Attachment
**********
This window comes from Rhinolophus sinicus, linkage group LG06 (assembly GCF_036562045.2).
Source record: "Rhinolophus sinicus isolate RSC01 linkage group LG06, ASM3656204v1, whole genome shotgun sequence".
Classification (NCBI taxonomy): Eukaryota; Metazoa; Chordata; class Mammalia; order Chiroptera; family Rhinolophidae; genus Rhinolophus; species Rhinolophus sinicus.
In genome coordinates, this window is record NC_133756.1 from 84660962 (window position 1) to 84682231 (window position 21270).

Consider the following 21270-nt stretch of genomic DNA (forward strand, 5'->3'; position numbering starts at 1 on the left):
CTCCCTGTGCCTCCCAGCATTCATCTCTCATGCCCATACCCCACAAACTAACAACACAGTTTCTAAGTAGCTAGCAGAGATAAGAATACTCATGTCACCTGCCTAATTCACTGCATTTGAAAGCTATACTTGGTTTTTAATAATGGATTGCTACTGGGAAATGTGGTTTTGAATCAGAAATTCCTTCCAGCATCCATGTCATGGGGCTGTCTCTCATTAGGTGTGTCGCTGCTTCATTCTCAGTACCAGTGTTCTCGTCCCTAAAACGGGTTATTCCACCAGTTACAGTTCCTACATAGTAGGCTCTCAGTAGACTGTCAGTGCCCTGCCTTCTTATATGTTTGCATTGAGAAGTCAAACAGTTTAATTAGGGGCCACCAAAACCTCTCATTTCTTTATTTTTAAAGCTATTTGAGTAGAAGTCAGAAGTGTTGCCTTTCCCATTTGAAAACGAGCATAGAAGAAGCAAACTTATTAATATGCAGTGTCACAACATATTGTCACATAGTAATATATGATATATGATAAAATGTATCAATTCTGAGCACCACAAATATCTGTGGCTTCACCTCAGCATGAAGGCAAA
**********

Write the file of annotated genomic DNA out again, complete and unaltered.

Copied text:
This window comes from Rhinolophus sinicus, linkage group LG06 (assembly GCF_036562045.2).
Source record: "Rhinolophus sinicus isolate RSC01 linkage group LG06, ASM3656204v1, whole genome shotgun sequence".
Classification (NCBI taxonomy): Eukaryota; Metazoa; Chordata; class Mammalia; order Chiroptera; family Rhinolophidae; genus Rhinolophus; species Rhinolophus sinicus.
In genome coordinates, this window is record NC_133756.1 from 84660962 (window position 1) to 84682231 (window position 21270).

Consider the following 21270-nt stretch of genomic DNA (forward strand, 5'->3'; position numbering starts at 1 on the left):
CTCCCTGTGCCTCCCAGCATTCATCTCTCATGCCCATACCCCACAAACTAACAACACAGTTTCTAAGTAGCTAGCAGAGATAAGAATACTCATGTCACCTGCCTAATTCACTGCATTTGAAAGCTATACTTGGTTTTTAATAATGGATTGCTACTGGGAAATGTGGTTTTGAATCAGAAATTCCTTCCAGCATCCATGTCATGGGGCTGTCTCTCATTAGGTGTGTCGCTGCTTCATTCTCAGTACCAGTGTTCTCGTCCCTAAAACGGGTTATTCCACCAGTTACAGTTCCTACATAGTAGGCTCTCAGTAGACTGTCAGTGCCCTGCCTTCTTATATGTTTGCATTGAGAAGTCAAACAGTTTAATTAGGGGCCACCAAAACCTCTCATTTCTTTATTTTTAAAGCTATTTGAGTAGAAGTCAGAAGTGTTGCCTTTCCCATTTGAAAACGAGCATAGAAGAAGCAAACTTATTAATATGCAGTGTCACAACATATTGTCACATAGTAATATATGATATATGATAAAATGTATCAATTCTGAGCACCACAAATATCTGTGGCTTCACCTCAGCATGAAGGCAAA